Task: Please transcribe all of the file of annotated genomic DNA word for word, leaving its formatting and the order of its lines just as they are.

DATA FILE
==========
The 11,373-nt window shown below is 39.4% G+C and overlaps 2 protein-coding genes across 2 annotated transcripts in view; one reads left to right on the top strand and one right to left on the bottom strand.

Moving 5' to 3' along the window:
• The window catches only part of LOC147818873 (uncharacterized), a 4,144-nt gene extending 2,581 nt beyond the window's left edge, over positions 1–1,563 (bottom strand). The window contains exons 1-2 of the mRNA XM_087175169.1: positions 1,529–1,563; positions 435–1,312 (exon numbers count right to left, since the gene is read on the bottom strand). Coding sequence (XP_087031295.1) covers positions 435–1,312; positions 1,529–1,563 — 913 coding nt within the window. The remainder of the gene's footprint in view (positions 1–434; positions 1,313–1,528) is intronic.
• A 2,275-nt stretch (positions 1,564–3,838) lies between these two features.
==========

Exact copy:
The 11,373-nt window shown below is 39.4% G+C and overlaps 2 protein-coding genes across 2 annotated transcripts in view; one reads left to right on the top strand and one right to left on the bottom strand.

Moving 5' to 3' along the window:
• The window catches only part of LOC147818873 (uncharacterized), a 4,144-nt gene extending 2,581 nt beyond the window's left edge, over positions 1–1,563 (bottom strand). The window contains exons 1-2 of the mRNA XM_087175169.1: positions 1,529–1,563; positions 435–1,312 (exon numbers count right to left, since the gene is read on the bottom strand). Coding sequence (XP_087031295.1) covers positions 435–1,312; positions 1,529–1,563 — 913 coding nt within the window. The remainder of the gene's footprint in view (positions 1–434; positions 1,313–1,528) is intronic.
• A 2,275-nt stretch (positions 1,564–3,838) lies between these two features.